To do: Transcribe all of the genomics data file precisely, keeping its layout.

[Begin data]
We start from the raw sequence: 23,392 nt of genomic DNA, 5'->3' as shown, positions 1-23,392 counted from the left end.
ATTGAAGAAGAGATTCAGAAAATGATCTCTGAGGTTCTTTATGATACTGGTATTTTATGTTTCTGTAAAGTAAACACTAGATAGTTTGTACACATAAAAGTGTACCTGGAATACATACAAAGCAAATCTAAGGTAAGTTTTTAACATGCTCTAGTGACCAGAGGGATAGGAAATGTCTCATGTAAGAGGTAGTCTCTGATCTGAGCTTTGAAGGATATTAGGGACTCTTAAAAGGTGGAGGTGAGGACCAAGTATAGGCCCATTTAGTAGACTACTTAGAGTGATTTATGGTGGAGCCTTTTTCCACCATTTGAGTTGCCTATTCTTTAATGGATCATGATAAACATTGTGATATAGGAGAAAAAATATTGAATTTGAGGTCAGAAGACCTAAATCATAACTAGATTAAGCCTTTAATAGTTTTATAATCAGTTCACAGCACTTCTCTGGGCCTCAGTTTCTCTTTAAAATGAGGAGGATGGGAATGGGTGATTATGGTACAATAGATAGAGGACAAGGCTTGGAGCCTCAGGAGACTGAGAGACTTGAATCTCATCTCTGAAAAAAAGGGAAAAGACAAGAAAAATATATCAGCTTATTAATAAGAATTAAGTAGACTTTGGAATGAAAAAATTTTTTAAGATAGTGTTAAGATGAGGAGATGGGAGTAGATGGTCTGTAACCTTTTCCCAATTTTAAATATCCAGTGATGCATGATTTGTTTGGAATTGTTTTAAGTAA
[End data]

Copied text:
We start from the raw sequence: 23,392 nt of genomic DNA, 5'->3' as shown, positions 1-23,392 counted from the left end.
ATTGAAGAAGAGATTCAGAAAATGATCTCTGAGGTTCTTTATGATACTGGTATTTTATGTTTCTGTAAAGTAAACACTAGATAGTTTGTACACATAAAAGTGTACCTGGAATACATACAAAGCAAATCTAAGGTAAGTTTTTAACATGCTCTAGTGACCAGAGGGATAGGAAATGTCTCATGTAAGAGGTAGTCTCTGATCTGAGCTTTGAAGGATATTAGGGACTCTTAAAAGGTGGAGGTGAGGACCAAGTATAGGCCCATTTAGTAGACTACTTAGAGTGATTTATGGTGGAGCCTTTTTCCACCATTTGAGTTGCCTATTCTTTAATGGATCATGATAAACATTGTGATATAGGAGAAAAAATATTGAATTTGAGGTCAGAAGACCTAAATCATAACTAGATTAAGCCTTTAATAGTTTTATAATCAGTTCACAGCACTTCTCTGGGCCTCAGTTTCTCTTTAAAATGAGGAGGATGGGAATGGGTGATTATGGTACAATAGATAGAGGACAAGGCTTGGAGCCTCAGGAGACTGAGAGACTTGAATCTCATCTCTGAAAAAAAGGGAAAAGACAAGAAAAATATATCAGCTTATTAATAAGAATTAAGTAGACTTTGGAATGAAAAAATTTTTTAAGATAGTGTTAAGATGAGGAGATGGGAGTAGATGGTCTGTAACCTTTTCCCAATTTTAAATATCCAGTGATGCATGATTTGTTTGGAATTGTTTTAAGTAA